Mamiya Ruby Rangefinder

Not to be confused with shooting a Red Rider BB gun.  When you use a lot of older rangefinder cameras they do seem to meld into one after awhile.  After all the form did not change in any great amount for decades and they were manufactured by many more camera companies than exist today.  So it’s difficult to really see something that makes one stand out from the pack,  you may be thinking OK what makes this one stand out Wallace, and the answer is nothing particularly.  Produced in 1959 It has a 48mm f 2.8 lens certainly not the fastest, and a selenium cell metering system that is not coupled.   The aperture, shutter and focus are all nicely built with smooth precise movements.  Even the film advance has a wonderful ratcheting sound that reinforced the quality of the camera.  So while it doesn’t stand out from the pack it certainly is nicely built and operates accordingly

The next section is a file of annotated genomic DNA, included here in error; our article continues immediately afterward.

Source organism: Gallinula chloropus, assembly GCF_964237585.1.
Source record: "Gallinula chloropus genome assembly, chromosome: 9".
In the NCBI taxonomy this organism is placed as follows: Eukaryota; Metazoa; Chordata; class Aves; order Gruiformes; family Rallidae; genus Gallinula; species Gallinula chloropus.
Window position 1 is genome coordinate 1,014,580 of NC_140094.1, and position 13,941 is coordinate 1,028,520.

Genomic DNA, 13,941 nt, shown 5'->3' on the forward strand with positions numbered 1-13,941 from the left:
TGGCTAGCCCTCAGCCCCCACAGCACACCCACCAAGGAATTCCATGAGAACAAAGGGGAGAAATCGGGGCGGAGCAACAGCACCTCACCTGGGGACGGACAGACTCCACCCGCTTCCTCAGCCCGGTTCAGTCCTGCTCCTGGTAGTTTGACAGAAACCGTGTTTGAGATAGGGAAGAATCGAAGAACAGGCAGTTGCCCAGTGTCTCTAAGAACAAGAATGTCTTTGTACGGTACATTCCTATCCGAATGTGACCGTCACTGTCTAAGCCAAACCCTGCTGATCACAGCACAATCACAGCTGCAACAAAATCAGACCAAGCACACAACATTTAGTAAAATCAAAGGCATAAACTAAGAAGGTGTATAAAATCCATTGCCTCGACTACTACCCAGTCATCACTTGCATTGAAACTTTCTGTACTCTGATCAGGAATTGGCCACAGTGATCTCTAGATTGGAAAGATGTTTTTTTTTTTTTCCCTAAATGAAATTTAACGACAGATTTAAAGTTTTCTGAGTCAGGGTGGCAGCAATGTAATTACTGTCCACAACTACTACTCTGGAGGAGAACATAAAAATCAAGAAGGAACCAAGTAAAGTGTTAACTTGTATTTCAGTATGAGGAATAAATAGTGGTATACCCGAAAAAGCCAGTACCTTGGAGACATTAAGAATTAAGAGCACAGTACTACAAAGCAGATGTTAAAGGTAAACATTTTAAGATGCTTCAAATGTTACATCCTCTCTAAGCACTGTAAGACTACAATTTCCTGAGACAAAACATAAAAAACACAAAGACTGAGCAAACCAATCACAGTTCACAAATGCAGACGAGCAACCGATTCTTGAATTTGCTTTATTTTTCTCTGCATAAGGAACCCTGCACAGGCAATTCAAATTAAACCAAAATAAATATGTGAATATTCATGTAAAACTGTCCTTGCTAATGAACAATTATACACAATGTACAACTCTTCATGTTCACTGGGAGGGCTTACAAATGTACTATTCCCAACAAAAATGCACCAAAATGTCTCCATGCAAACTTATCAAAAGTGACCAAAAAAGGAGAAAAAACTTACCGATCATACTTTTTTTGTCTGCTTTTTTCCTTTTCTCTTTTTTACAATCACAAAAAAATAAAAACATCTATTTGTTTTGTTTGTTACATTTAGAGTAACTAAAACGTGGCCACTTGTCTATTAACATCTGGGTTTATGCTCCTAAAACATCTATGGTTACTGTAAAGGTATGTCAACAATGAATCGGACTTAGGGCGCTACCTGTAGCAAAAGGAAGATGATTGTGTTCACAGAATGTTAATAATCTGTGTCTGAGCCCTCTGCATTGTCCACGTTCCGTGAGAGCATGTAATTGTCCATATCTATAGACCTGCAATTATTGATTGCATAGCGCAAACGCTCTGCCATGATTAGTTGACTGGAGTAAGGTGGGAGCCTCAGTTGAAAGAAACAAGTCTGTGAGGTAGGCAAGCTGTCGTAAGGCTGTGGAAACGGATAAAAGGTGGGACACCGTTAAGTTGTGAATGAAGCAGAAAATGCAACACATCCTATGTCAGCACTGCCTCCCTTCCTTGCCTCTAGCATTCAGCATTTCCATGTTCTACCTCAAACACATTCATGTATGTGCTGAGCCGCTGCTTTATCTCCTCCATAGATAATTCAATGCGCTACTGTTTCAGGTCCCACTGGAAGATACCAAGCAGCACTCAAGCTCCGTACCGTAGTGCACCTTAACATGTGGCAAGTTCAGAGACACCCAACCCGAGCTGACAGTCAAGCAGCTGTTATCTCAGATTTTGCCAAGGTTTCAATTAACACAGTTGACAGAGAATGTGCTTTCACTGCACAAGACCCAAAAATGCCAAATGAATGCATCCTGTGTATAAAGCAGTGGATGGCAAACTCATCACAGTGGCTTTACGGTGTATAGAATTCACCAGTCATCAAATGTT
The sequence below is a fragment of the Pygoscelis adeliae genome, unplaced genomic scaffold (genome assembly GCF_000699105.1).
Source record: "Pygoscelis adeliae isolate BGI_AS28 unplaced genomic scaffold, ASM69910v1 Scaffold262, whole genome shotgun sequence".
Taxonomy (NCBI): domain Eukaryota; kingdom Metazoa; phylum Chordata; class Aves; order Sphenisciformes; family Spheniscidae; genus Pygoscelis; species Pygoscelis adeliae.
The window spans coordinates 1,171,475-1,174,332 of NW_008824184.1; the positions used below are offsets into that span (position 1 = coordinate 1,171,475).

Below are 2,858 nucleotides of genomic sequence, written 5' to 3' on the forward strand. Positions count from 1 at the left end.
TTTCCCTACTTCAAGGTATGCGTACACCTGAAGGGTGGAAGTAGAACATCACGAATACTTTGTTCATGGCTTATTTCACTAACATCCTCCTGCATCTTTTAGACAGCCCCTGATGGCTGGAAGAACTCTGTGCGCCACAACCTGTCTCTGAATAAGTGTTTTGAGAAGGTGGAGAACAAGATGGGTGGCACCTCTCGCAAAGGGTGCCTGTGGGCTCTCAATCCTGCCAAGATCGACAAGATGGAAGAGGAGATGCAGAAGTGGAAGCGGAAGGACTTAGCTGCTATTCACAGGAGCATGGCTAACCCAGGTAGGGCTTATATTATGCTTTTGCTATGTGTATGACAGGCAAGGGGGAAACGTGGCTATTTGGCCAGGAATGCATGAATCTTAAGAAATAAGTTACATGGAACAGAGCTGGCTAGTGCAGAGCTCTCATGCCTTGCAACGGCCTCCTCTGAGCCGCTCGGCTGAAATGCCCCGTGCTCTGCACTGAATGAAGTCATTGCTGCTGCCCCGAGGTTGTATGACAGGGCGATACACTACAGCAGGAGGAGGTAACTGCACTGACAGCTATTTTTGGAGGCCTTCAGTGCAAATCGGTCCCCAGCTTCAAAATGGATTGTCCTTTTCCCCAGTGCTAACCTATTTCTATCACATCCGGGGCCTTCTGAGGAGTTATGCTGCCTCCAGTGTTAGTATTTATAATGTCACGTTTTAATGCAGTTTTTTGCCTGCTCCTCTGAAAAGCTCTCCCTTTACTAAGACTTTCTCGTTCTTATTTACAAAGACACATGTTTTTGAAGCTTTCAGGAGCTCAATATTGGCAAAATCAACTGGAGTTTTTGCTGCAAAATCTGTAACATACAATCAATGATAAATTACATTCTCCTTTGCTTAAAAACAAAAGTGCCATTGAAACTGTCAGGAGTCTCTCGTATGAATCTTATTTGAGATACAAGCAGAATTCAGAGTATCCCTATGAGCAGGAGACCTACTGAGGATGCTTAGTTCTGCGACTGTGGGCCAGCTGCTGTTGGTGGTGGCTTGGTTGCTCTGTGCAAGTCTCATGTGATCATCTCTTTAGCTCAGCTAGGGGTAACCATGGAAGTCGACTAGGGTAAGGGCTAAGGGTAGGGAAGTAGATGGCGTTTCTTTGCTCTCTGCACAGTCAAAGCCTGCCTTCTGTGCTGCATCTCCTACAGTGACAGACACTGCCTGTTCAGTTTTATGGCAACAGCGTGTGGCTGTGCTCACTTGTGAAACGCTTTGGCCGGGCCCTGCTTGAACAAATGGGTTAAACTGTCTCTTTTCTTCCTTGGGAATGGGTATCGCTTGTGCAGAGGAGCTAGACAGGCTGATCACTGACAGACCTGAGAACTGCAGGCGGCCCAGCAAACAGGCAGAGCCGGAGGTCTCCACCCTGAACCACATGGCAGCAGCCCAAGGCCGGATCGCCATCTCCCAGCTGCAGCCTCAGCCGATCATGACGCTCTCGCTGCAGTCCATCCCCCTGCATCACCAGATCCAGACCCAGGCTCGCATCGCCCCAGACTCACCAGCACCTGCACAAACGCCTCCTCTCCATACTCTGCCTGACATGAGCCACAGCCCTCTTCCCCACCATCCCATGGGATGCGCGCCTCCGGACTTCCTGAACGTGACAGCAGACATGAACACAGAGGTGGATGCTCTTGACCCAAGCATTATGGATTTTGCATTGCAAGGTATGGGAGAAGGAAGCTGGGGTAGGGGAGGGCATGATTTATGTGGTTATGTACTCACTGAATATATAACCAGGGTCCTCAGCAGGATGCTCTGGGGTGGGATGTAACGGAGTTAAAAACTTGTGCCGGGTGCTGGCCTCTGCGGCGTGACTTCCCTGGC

These sample shots were done on a wet overcast day using Kodak Ektar 100 I’ve played around with the colour extensively which is possible with the amount of raw information recorded with that film. It really produces scans that can be manipulated much like a digital capture.  Update I almost forgot to mention this roll of film was saved after the film leader was sucked back inside by my Fuji DL500 which is another story altogether.  Thanks Duncan from Lens and Shutter for pulling the end back out without anyone having to resort to inserting wet film to grab it.

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